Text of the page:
There is a big difference between misinformation and disinformation. Misinformation includes honest mistakes; disinformation knowingly and intentionally misleads.
We didn't know which we were dealing with when we saw the flyer attached to a Town Square post last month.
The flyer inviting Pleasanton residents to a signature gathering event Jan. 22 announced a five-story commercial and residential building with no parking near Pleasanton's historic downtown was "coming soon" to the corner of Harrison Street at Old Bernal Avenue.
Not remembering this project being approved, which the "coming soon" certainly implied we checked and found not only was the project not "coming soon," the application was still being reviewed. In fact, a few days later, city staff issued a letter to the applicant rejecting the application's request for ministerial approval under new state law.
People would obviously be worked into a frenzy if they believed construction of a project of this size was imminent especially if, according to the flyer, this was "only the first project with more forced developments coming to Pleasanton neighborhoods in the near future!"
Since the ultimate goal was to gather signatures for a proposed statewide ballot initiative, colloquially called "Our Neighborhood Voices" campaign, to (again, according to the flyer) "take back local control of our neighborhoods and community," it looked a lot like disinformation.
Getting signatures needed to place a measure on a ballot with scare tactics and, thus, creating the aforementioned frenzy definitely seemed intentional.
The startling part was that the flyer had City Councilmember Julie Testa's personal email at the bottom. We received the Town Square post (which was not done by Testa) a few days after the Jan. 18 council meeting, during which Testa asked for the city's endorsement of the proposed initiative.
Testa is the founder of the California Alliance of Local Electeds (CALE), a statewide alliance of local city officials that collaborates on proposed state legislation and other local and statewide issues, including maintaining local control. A laudable principle.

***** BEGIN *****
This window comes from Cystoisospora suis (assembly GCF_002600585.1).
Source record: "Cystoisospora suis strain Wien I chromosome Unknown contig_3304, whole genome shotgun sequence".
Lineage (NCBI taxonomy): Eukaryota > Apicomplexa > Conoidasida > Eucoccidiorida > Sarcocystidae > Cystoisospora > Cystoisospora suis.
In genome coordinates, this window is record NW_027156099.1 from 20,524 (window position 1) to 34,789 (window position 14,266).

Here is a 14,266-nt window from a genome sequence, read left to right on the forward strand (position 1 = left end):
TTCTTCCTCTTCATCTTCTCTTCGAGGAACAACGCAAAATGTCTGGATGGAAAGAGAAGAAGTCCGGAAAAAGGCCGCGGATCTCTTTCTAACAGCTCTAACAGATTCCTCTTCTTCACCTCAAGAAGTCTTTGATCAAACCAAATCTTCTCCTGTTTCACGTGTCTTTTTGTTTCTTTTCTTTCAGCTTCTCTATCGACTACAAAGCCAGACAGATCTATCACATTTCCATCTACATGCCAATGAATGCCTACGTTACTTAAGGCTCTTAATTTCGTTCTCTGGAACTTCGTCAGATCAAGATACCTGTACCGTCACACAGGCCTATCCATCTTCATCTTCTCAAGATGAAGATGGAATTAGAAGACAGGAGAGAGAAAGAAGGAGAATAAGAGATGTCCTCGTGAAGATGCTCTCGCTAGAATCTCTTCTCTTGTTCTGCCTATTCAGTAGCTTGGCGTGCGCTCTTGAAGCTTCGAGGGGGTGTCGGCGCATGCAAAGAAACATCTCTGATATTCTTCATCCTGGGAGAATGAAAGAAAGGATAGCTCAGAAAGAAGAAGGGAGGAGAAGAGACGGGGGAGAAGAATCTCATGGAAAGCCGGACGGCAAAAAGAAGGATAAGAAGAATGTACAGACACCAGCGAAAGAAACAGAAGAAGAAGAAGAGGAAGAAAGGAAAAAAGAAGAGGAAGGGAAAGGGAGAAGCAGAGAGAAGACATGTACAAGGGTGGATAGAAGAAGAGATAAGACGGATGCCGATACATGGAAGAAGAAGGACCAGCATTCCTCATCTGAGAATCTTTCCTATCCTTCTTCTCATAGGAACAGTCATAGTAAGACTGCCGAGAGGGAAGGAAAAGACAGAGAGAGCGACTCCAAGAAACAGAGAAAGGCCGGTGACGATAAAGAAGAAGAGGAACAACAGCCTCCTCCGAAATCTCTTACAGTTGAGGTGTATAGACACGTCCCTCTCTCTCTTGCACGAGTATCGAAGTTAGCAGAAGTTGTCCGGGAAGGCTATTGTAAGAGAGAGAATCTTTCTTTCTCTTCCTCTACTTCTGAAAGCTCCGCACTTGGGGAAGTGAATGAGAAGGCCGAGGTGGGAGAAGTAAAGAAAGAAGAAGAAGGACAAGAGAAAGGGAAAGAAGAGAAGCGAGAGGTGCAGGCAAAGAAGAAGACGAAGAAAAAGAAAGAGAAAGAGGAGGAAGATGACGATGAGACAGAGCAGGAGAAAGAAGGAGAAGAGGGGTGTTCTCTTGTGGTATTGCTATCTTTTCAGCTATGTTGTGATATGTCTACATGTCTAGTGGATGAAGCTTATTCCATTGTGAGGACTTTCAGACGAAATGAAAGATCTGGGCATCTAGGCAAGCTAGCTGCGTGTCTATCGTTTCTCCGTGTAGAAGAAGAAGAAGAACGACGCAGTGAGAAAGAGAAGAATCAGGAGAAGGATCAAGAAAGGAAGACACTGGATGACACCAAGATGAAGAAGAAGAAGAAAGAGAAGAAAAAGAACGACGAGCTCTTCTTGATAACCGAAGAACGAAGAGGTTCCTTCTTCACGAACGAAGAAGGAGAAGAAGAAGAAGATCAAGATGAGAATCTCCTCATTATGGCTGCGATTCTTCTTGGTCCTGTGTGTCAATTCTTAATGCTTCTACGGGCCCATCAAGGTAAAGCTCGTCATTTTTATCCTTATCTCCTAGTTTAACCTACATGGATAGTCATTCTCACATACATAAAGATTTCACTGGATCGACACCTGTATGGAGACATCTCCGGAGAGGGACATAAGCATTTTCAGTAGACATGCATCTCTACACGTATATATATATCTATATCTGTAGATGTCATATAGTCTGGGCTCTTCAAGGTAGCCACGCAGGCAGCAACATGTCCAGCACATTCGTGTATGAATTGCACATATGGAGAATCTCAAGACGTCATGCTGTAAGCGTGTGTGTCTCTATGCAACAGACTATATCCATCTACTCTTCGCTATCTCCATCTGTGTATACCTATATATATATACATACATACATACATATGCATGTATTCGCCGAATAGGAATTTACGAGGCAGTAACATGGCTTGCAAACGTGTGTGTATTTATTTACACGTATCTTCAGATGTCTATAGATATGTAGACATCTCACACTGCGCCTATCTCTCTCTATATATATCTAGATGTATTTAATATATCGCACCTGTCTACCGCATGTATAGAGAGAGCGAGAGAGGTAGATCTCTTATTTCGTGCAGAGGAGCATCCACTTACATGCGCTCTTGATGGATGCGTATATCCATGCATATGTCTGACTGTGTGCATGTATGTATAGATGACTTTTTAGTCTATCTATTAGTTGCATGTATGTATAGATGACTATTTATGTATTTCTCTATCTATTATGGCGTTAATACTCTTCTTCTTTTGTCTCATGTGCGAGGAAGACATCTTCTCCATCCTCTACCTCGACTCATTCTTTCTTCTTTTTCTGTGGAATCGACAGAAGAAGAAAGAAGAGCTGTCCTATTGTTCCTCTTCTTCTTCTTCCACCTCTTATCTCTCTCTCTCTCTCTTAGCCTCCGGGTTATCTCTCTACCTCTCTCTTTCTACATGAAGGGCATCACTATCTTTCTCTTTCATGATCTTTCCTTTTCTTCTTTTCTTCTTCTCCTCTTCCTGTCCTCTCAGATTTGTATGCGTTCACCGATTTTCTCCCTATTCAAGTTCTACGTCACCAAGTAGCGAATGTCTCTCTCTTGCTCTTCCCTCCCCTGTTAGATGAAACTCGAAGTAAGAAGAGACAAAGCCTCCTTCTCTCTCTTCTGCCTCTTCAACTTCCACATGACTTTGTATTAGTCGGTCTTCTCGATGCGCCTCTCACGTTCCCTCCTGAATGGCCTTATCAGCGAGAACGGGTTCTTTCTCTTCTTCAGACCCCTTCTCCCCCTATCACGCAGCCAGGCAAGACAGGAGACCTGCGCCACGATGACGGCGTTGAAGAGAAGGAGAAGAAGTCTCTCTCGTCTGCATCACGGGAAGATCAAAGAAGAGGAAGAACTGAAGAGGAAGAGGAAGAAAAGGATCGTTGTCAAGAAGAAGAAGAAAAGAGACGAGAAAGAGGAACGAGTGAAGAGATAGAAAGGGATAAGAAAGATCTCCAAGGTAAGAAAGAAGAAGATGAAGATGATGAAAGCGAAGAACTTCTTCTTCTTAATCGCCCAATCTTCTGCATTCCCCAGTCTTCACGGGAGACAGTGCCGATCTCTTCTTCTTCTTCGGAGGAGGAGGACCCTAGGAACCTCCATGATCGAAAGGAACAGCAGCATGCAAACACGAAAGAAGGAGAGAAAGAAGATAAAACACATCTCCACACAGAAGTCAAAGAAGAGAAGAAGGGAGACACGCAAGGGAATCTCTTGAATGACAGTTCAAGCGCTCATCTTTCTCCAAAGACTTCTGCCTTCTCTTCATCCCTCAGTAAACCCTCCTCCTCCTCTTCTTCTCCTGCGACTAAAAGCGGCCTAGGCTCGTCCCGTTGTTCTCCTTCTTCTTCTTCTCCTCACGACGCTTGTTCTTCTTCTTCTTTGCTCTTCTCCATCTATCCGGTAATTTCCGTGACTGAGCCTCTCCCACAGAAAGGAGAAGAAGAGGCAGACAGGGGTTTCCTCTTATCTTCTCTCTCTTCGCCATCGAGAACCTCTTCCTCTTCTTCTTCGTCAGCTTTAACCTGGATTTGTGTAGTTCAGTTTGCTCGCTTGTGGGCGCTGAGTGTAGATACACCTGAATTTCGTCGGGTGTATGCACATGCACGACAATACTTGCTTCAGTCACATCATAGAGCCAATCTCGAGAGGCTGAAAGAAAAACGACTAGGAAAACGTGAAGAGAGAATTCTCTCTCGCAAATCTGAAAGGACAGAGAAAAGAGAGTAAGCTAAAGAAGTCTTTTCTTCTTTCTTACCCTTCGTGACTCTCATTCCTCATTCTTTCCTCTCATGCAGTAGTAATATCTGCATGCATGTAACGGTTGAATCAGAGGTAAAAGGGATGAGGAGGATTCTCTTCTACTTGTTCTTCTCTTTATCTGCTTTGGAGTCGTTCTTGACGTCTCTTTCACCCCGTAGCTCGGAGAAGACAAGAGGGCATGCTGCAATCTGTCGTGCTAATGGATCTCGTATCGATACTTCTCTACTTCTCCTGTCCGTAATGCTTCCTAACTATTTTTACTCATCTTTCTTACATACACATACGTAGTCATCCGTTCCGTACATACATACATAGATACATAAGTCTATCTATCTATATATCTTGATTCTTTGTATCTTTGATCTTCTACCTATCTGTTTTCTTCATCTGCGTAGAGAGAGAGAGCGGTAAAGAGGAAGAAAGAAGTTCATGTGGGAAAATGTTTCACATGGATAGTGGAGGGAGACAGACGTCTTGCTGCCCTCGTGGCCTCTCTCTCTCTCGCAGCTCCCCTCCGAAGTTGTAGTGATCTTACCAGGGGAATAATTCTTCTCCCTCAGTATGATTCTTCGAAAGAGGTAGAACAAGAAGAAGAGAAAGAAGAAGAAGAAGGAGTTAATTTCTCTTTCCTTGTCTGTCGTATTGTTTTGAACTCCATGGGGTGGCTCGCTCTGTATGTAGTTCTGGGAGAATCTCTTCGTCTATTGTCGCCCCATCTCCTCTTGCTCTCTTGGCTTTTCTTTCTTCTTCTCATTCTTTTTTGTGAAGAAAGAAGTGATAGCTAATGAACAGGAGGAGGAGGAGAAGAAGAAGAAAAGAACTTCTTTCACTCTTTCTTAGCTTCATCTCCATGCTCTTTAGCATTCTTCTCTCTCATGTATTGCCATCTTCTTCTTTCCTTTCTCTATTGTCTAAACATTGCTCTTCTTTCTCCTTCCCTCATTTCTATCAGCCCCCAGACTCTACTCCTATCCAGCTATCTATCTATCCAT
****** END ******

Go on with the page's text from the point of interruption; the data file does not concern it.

In August 2020, Testa wrote a Guest Opinion published in the Pleasanton Weekly about legislation eroding local laws and City Council authority that had passed in 2019 and a "package of bills that will do far greater harm is rushing through Sacramento under cover of COVID-19."
CALE sent Gov. Gavin Newsom and members of the State Legislature a "Declaration of a California Crisis of Governance." Because of the pandemic and social unrest during the summer of 2020, the group stated in the declaration, most Californians were unaware of these bills, which used "vague and unclear language, and asked the legislature and governor to "suspend all activity on land-use bills" for at least a year.
That didn't happen.
Changes in state law (more than 70 laws in the past few years) have indeed eroded and continue to threaten local control over land-use issues. That's frightening. Cities should be able to determine their own destinies.
We can deduce that because of her passion for the subject of local control and connection to CALE, Testa wants to get a large number of signatures in her own hometown. And the lack of endorsement by the city of Pleasanton must have stung.
But it doesn't lessen the fact that a misleading, provocative message about a local project is not an appropriate means to an end.
That said, we don't believe Testa and her fellow local advocates intentionally misrepresented the status of the Harrison Street project. She said during the Jan. 18 meeting that "with certainty the law that the state passed with SB35 is telling us we cannot protect our city from a project that will be completely inappropriate for our downtown." She seemed to fully believe this project was going to be forced through because of the state.
Additionally, after the Jan. 26 staff letter to the applicant rejecting the application, the messaging on the next flyer was changed. We also acknowledge that just because this initial application was rejected does not mean the developer won't resubmit the project in some fashion for consideration again in the future.
Nevertheless, the first flyer's message should have been more accurate by explaining an application had been submitted, not that it was "coming soon."
The bottom line is a simple inquiry to verify the status of the project wasn't made and a panic-inducing message went out, seemingly from an elected official who would have been expected to know better.
Proponents of this initiative and signature gatherers need to provide upfront, honest and accurate communication.
The most important lesson here, though, is that voters should do their own research before signing anything.
As for the Our Neighborhood Voices proposed initiative, our editorial board, like the Pleasanton City Council, is not taking a position at this time. More needs to be known about the possible consequences should this make it to the ballot and voters approve it.